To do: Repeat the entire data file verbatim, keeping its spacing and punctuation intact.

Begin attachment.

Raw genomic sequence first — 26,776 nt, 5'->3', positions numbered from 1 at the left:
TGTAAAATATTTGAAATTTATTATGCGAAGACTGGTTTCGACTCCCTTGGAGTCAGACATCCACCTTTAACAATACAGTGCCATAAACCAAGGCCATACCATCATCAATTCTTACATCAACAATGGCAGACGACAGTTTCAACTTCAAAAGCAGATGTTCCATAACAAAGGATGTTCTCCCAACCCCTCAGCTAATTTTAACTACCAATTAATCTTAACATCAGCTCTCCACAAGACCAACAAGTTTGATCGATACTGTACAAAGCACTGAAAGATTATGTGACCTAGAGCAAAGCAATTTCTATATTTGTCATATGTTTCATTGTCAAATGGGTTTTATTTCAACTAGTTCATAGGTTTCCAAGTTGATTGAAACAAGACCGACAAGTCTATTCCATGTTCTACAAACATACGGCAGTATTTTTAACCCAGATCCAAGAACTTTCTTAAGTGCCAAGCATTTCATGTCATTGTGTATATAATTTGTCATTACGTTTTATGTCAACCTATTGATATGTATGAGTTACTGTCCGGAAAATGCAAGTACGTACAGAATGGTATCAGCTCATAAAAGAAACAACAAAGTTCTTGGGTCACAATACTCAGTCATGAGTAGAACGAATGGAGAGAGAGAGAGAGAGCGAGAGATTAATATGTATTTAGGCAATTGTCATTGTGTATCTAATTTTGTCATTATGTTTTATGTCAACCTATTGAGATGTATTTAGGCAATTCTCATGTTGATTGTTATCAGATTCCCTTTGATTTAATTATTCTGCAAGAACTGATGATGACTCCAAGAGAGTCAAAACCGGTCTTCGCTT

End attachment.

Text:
Raw genomic sequence first — 26,776 nt, 5'->3', positions numbered from 1 at the left:
TGTAAAATATTTGAAATTTATTATGCGAAGACTGGTTTCGACTCCCTTGGAGTCAGACATCCACCTTTAACAATACAGTGCCATAAACCAAGGCCATACCATCATCAATTCTTACATCAACAATGGCAGACGACAGTTTCAACTTCAAAAGCAGATGTTCCATAACAAAGGATGTTCTCCCAACCCCTCAGCTAATTTTAACTACCAATTAATCTTAACATCAGCTCTCCACAAGACCAACAAGTTTGATCGATACTGTACAAAGCACTGAAAGATTATGTGACCTAGAGCAAAGCAATTTCTATATTTGTCATATGTTTCATTGTCAAATGGGTTTTATTTCAACTAGTTCATAGGTTTCCAAGTTGATTGAAACAAGACCGACAAGTCTATTCCATGTTCTACAAACATACGGCAGTATTTTTAACCCAGATCCAAGAACTTTCTTAAGTGCCAAGCATTTCATGTCATTGTGTATATAATTTGTCATTACGTTTTATGTCAACCTATTGATATGTATGAGTTACTGTCCGGAAAATGCAAGTACGTACAGAATGGTATCAGCTCATAAAAGAAACAACAAAGTTCTTGGGTCACAATACTCAGTCATGAGTAGAACGAATGGAGAGAGAGAGAGAGAGCGAGAGATTAATATGTATTTAGGCAATTGTCATTGTGTATCTAATTTTGTCATTATGTTTTATGTCAACCTATTGAGATGTATTTAGGCAATTCTCATGTTGATTGTTATCAGATTCCCTTTGATTTAATTATTCTGCAAGAACTGATGATGACTCCAAGAGAGTCAAAACCGGTCTTCGCTT